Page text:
Datura plants inoculated with IYSV alone showed symptoms of infection only on the inoculated leaves, with younger systemic leaves remaining symptomless. On the other hand, TWSV inoculation resulted in symptoms on the inoculated as well as systemic leaves (Figure 3). This was also corroborated in terms of gene expression, with young systemic leaves in the case of plants inoculated with IYSV remaining negative for all genes tested and TSWV showing positive gene expression of all three RNAs (S, M and LRNA) in inoculated as well as systemic leaves.

Dual infection of datura plants with IYSV and TSWV resulted in an increase in the symptom severity of the inoculated as well as the systemic leaves with plants succumbing to the virus 40 days post-inoculation (dpi) as compared to 80 dpi in the case of single infection with TSWV. In addition, the IYSV NSs was selectively expressed in the younger, uninoculated leaves of dually infected D. stramonium. NSs have been reported as the silencing suppressor in tospoviruses [20].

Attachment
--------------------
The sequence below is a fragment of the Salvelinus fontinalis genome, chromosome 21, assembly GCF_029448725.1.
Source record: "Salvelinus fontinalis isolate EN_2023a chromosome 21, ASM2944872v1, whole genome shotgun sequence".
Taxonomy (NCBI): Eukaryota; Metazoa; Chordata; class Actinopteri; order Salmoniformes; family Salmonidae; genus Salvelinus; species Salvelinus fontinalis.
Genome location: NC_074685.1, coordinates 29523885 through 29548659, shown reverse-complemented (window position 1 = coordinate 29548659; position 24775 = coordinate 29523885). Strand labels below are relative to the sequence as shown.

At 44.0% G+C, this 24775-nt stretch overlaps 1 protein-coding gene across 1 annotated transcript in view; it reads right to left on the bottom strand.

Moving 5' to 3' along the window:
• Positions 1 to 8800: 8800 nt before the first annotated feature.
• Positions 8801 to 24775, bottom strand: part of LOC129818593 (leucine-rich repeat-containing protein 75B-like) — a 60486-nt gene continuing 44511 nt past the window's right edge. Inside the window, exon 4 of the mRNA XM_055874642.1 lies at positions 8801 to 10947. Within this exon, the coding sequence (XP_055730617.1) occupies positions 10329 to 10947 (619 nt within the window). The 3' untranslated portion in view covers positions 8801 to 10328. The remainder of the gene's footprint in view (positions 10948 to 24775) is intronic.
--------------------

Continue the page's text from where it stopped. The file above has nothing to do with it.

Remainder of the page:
Availability of antisera specific to each of the TSWV and IYSV N proteins and the IYSV NSs protein enabled us to determine the expression of these genes in individually and dually infected plants. While the relative levels of these proteins as reflected by the absorbance values varied among individual plants within a treatment, we were able to consistently detect these proteins. TSWV N could be detected in inoculated as well as systemic leaves as expected. IYSV N and NSs could be found only in inoculated leaves in singly infected plants (since the virus is confined to inoculated leaves in datura). In case of dually infected plants, the IYSV NSs protein was expressed in uninoculated leaves, albeit to a lower level.